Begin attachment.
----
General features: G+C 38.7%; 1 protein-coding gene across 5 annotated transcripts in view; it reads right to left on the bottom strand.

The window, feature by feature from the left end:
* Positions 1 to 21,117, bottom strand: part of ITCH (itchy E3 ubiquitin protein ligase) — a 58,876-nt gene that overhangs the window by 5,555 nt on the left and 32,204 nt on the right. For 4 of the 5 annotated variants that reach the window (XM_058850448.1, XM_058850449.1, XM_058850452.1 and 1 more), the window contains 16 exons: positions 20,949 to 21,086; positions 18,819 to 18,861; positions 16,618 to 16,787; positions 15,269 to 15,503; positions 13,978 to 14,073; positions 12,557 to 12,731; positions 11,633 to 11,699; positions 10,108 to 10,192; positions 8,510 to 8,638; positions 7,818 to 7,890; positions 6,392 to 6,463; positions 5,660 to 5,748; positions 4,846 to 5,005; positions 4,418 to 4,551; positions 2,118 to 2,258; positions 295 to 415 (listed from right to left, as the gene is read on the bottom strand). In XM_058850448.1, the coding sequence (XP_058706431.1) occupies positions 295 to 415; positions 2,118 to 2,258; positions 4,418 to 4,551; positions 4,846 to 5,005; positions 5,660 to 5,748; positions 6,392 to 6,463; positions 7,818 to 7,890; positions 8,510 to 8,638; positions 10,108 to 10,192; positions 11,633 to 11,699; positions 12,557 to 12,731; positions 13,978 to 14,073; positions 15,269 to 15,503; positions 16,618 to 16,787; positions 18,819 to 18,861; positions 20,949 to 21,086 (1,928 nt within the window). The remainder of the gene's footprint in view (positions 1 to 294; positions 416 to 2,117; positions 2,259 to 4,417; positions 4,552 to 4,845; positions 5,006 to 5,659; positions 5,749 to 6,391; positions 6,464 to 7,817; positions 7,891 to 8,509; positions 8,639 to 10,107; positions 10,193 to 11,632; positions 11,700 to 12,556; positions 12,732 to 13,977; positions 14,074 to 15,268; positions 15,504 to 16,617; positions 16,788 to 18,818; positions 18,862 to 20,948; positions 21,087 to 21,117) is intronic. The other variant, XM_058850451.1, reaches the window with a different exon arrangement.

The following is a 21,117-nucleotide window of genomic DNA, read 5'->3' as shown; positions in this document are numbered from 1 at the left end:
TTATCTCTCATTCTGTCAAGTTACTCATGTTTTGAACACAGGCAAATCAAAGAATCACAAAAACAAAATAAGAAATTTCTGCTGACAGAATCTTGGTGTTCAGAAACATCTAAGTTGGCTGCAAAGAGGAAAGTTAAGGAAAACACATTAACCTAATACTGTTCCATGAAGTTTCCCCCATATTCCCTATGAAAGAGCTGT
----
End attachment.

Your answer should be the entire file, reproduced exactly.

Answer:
General features: G+C 38.7%; 1 protein-coding gene across 5 annotated transcripts in view; it reads right to left on the bottom strand.

The window, feature by feature from the left end:
* Positions 1 to 21,117, bottom strand: part of ITCH (itchy E3 ubiquitin protein ligase) — a 58,876-nt gene that overhangs the window by 5,555 nt on the left and 32,204 nt on the right. For 4 of the 5 annotated variants that reach the window (XM_058850448.1, XM_058850449.1, XM_058850452.1 and 1 more), the window contains 16 exons: positions 20,949 to 21,086; positions 18,819 to 18,861; positions 16,618 to 16,787; positions 15,269 to 15,503; positions 13,978 to 14,073; positions 12,557 to 12,731; positions 11,633 to 11,699; positions 10,108 to 10,192; positions 8,510 to 8,638; positions 7,818 to 7,890; positions 6,392 to 6,463; positions 5,660 to 5,748; positions 4,846 to 5,005; positions 4,418 to 4,551; positions 2,118 to 2,258; positions 295 to 415 (listed from right to left, as the gene is read on the bottom strand). In XM_058850448.1, the coding sequence (XP_058706431.1) occupies positions 295 to 415; positions 2,118 to 2,258; positions 4,418 to 4,551; positions 4,846 to 5,005; positions 5,660 to 5,748; positions 6,392 to 6,463; positions 7,818 to 7,890; positions 8,510 to 8,638; positions 10,108 to 10,192; positions 11,633 to 11,699; positions 12,557 to 12,731; positions 13,978 to 14,073; positions 15,269 to 15,503; positions 16,618 to 16,787; positions 18,819 to 18,861; positions 20,949 to 21,086 (1,928 nt within the window). The remainder of the gene's footprint in view (positions 1 to 294; positions 416 to 2,117; positions 2,259 to 4,417; positions 4,552 to 4,845; positions 5,006 to 5,659; positions 5,749 to 6,391; positions 6,464 to 7,817; positions 7,891 to 8,509; positions 8,639 to 10,107; positions 10,193 to 11,632; positions 11,700 to 12,556; positions 12,732 to 13,977; positions 14,074 to 15,268; positions 15,504 to 16,617; positions 16,788 to 18,818; positions 18,862 to 20,948; positions 21,087 to 21,117) is intronic. The other variant, XM_058850451.1, reaches the window with a different exon arrangement.

The following is a 21,117-nucleotide window of genomic DNA, read 5'->3' as shown; positions in this document are numbered from 1 at the left end:
TTATCTCTCATTCTGTCAAGTTACTCATGTTTTGAACACAGGCAAATCAAAGAATCACAAAAACAAAATAAGAAATTTCTGCTGACAGAATCTTGGTGTTCAGAAACATCTAAGTTGGCTGCAAAGAGGAAAGTTAAGGAAAACACATTAACCTAATACTGTTCCATGAAGTTTCCCCCATATTCCCTATGAAAGAGCTGT